By DAN GUZEWICH Staff writer
The empty, never-used rusting water tower at Griffiss Business and Professional Park is about to get a facelift — in part because its too expensive to demolish.
It’s a tall order for Lindsay’s Painting and Wallpapering in Utica as the structure is 120 feet tall and 43 feet in diameter. The $32,500 contract was awarded by Griffiss Local Development Corp. Thursday.
"You are going to make so many people happy," smiled GLDC board member RoAnn M. Destito, as the contract was approved. "This will be a very good PR piece for you."
The deteriorating 250,000 gallon-capacity tower, off the east side of Griffiss Parkway (Route 825), was shown in a "Good Morning America" segment last year that focused more on negative aspects of Rome than positive developments that have occurred following the 1995 closing of Griffiss Air Force Base.
Work will start as soon as possible, according to Frank Sanzone, GLDC operations manager. All that is planned for now is to paint the tower gray. However, that could change down the road.
There has been interest in possibly turning it into a piece of art, taking an eyesore and making it into a landmark although nothing is definite at this moment. This discussion began last year as GLDC, working with artists affiliated with Sculpture Space, installed public art around the business park.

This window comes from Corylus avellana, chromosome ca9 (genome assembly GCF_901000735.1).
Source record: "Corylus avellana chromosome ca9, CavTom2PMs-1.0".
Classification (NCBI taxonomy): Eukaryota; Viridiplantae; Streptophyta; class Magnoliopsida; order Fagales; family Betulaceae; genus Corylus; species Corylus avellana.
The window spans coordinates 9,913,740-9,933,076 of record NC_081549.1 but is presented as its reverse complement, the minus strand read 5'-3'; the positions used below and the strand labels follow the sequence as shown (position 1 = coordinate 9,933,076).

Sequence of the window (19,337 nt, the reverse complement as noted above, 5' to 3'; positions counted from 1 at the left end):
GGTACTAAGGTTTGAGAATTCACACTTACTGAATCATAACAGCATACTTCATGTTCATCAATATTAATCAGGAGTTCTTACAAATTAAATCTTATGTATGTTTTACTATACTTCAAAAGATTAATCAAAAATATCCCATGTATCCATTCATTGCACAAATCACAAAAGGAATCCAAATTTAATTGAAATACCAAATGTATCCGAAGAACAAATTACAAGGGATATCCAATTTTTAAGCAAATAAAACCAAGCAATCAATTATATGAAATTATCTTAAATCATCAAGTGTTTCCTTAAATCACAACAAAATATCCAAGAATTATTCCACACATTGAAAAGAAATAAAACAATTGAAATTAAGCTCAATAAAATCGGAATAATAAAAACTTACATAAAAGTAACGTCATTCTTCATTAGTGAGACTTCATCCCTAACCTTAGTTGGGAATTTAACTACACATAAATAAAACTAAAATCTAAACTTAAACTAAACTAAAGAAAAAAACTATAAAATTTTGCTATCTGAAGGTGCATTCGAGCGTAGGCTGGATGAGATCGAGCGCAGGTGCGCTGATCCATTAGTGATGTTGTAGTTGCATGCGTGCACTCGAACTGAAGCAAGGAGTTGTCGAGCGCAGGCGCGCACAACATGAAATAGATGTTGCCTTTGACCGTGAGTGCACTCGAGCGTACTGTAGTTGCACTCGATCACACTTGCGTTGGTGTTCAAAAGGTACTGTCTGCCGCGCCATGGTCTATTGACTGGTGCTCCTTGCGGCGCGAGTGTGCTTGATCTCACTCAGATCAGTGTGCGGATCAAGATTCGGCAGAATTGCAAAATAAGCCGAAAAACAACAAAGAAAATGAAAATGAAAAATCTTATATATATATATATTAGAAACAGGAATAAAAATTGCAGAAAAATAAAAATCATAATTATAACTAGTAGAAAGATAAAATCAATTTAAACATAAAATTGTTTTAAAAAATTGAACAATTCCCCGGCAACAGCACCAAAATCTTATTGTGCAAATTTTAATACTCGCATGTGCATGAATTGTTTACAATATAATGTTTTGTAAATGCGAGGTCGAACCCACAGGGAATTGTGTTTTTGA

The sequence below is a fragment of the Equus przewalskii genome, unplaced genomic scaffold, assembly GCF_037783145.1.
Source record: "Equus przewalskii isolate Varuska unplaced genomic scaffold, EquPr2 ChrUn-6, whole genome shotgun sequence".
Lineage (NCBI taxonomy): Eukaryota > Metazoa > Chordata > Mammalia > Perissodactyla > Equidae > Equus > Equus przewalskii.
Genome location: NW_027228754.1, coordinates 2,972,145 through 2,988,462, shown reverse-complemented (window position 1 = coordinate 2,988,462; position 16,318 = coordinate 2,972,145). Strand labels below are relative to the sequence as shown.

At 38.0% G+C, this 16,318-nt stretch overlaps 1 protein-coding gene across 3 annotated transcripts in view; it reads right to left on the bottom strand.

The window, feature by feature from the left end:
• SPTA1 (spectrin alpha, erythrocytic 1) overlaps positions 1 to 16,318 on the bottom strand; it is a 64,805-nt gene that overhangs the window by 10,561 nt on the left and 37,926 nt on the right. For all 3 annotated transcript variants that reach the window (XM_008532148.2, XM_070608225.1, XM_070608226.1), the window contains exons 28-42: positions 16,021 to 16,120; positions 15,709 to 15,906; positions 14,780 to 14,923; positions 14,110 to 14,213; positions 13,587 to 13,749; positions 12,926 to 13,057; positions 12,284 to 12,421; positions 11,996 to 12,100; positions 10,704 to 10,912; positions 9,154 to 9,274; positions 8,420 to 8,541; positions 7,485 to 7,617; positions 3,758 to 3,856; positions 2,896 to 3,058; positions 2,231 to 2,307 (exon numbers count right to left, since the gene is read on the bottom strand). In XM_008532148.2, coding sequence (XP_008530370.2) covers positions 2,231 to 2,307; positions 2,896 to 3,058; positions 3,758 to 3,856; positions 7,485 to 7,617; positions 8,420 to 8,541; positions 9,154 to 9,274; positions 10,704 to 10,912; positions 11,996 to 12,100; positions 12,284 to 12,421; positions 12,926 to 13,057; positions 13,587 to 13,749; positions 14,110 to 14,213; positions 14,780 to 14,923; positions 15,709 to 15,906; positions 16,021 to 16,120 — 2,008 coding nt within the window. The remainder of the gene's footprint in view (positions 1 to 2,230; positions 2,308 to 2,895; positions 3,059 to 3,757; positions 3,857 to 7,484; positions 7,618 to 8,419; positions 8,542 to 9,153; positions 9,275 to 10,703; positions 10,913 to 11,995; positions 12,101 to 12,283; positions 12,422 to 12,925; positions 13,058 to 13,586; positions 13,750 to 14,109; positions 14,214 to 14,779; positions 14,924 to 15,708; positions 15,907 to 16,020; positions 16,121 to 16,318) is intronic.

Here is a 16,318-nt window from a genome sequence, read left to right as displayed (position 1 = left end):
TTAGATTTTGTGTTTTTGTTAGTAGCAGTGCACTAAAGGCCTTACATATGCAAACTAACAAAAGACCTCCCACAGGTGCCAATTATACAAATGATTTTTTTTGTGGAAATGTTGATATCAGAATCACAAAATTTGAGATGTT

Neither Sanzone nor any of the GLDC board members could recall the tower ever being repainted before. Not even Chairman Frederick Tillman, a retired Air Force colonel who at one time commanded the 416th Bomb Wing at Griffiss.
Before the painting begins on the structure that is near the Brookley Road intersection with Griffiss Parkway north of Rome Free Academy, Sanzone said sitework will have to be done around the base of the tower so lift devices can be safely accommodated and a roadway installed. He estimates this will add another $12,000 to $15,000 to the project.
The ground improvements would become part of a trail network that’s being discussed for Griffiss.
Sanzone said two bids were received, with both Lindsay Painting and H20 Towers in Michigan submitting identical prices of $32,500. Five firms were contacted with two responses coming back.
Lore has it that the Air Force never used the tower to store water after its construction in the early 1970s due to defects. Because lead-based paint covers the structure, dismantling was dismissed in that abatement costs could reach six figures.